Participants rated themselves using the same 4-point scale as in Study 1 (1 = almost never, 4 = almost always). In this sample, the 6-item scale had acceptable reliability (α= .64). The mean score was 3.09 (SD = .47). ACS scores were not significantly related to any of the demographic variables (all ps > .31) including participants’ sex (r(102) = −.10), relationship status (r(102) = −.05), parental status (r(102) = .04), and their age (r(102) = .07). Scores on the ACS and RSQ were negatively correlated with each other (r(103) = −.24, p = .01).
Details of this procedure and the computation of the scores can be found in Ayduk et al. (2000). Briefly, delay of gratification ability was assessed through the basic self-imposed waiting paradigm (see Mischel et al., 1989 and Mischel & Ayduk, 2004 for reviews). Seated at a table with a desk bell, each child was asked by an experimenter to choose between a small or large pile of rewards (e.g., cookies, pretzels, marshmallows). After having established a preference for the larger reward, children were told that the experimenter needed to leave for a while and that they can continue to wait for the larger reward until the experimenter comes back on his/her own, or they were free to ring a little bell to summon the adult at any time and immediately get the smaller treat at the expense of getting the larger preferred reward. After assessing the child’s comprehension of the contingency, the experimenter left the room and returned in 15 minutes or earlier if the child rang the bell, left the seat, or began to eat the reward.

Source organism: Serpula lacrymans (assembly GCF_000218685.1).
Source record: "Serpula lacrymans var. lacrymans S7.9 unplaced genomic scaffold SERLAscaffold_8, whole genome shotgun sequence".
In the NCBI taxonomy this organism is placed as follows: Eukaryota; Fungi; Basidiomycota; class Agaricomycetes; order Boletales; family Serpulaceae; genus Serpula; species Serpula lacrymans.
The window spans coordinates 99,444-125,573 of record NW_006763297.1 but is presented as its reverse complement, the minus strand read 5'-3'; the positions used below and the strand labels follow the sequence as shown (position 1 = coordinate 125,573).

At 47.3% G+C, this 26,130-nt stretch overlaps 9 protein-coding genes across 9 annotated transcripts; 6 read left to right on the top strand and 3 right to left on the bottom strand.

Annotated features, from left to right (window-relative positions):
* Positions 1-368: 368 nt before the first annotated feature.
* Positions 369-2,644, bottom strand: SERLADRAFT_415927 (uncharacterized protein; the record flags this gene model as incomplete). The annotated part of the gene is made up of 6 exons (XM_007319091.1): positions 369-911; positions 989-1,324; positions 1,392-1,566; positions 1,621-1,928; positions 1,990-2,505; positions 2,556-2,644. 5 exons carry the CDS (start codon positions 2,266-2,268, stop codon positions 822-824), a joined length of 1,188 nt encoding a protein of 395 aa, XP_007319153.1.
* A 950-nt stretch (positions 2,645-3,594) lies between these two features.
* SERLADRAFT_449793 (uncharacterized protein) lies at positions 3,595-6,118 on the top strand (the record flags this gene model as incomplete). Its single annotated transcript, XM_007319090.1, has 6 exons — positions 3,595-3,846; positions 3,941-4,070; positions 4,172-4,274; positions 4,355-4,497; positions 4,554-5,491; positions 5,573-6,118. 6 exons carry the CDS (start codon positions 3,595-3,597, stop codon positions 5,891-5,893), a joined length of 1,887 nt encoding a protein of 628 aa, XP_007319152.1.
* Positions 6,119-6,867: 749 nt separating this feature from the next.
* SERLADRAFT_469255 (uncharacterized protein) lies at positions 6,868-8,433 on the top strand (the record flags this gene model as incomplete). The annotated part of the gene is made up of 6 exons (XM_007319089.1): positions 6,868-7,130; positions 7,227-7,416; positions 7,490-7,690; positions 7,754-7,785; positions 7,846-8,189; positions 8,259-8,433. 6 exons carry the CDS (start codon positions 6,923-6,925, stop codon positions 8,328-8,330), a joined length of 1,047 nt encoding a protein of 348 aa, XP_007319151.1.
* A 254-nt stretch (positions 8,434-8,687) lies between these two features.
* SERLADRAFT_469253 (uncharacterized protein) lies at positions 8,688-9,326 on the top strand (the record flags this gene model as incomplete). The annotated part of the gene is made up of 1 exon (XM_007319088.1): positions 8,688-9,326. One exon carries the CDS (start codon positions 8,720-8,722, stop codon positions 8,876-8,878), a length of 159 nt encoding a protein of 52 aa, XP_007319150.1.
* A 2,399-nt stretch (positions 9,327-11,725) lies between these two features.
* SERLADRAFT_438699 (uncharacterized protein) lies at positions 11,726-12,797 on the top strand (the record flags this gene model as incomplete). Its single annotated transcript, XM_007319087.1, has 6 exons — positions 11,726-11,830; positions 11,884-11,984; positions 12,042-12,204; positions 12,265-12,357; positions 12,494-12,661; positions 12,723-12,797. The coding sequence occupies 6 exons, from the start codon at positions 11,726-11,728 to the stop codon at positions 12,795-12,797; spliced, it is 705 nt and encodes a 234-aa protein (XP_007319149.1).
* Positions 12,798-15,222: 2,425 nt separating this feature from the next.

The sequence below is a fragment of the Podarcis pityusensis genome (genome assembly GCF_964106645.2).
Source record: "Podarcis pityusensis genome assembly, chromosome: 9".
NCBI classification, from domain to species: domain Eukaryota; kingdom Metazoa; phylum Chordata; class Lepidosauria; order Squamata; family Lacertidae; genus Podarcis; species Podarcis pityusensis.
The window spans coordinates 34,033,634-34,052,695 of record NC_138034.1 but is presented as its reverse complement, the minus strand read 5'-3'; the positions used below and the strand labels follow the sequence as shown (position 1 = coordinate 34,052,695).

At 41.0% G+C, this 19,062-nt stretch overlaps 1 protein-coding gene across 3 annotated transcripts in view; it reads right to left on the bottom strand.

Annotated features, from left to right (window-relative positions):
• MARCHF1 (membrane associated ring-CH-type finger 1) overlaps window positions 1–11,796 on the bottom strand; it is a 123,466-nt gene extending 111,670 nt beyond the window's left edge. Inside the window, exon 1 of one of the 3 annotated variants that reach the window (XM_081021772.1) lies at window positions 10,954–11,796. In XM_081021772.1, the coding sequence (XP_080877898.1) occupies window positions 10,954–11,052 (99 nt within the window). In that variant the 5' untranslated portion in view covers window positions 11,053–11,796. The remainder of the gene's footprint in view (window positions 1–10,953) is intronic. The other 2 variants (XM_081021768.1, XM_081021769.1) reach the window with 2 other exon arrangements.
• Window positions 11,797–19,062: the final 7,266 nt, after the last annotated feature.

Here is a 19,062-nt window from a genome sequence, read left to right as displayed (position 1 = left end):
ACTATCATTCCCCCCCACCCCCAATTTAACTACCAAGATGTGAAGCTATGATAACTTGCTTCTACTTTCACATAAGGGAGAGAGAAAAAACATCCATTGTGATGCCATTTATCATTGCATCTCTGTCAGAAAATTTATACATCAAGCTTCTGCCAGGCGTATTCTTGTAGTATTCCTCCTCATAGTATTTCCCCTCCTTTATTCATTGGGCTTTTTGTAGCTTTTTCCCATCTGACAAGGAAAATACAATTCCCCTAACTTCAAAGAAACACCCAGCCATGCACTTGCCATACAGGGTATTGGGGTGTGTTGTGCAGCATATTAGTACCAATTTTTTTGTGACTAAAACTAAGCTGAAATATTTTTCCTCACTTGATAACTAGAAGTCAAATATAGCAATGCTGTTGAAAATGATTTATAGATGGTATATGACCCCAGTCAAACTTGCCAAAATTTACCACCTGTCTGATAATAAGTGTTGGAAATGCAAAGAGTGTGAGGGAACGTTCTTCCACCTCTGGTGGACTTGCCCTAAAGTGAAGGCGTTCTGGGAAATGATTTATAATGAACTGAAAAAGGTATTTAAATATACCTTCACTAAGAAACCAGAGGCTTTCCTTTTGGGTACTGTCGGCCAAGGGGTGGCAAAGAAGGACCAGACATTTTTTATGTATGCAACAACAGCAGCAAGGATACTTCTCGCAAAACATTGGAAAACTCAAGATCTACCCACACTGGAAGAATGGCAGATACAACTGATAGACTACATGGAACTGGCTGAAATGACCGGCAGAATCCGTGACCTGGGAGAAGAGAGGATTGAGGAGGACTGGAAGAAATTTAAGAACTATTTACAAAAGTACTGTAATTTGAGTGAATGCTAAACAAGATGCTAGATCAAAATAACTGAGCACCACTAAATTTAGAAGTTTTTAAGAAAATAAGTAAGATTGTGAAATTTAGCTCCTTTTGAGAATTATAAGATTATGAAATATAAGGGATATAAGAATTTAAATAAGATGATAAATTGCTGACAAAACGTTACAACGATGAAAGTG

Most children participated in multiple delay experiments that differed in the type of instructions given to them and in whether the rewards were visible or covered. Because the meaning of the delay situation may change considerably for the second assessment, we followed guidelines established in previous research (Ayduk et al., 2000; Mischel et al., 1988) and used delay times at first assessment. Moreover, it has been shown that delay times are affected by the instructions given in each condition (e.g., think distracting thoughts; think about the rewards; Mischel et al., 1989). To remove the variance introduced by these experimental conditions, previous research has used deviation scores computed by centering delay times for each child around the group-mean of all the children in the same condition at first assessment using all available data (see Mischel et al., 1988 for details). By removing the main effect of experimental condition, this procedure yields scores more reflective of individual differences in delay ability and has been shown to be a meaningful predictor of later outcomes (Ayduk et al., 2000).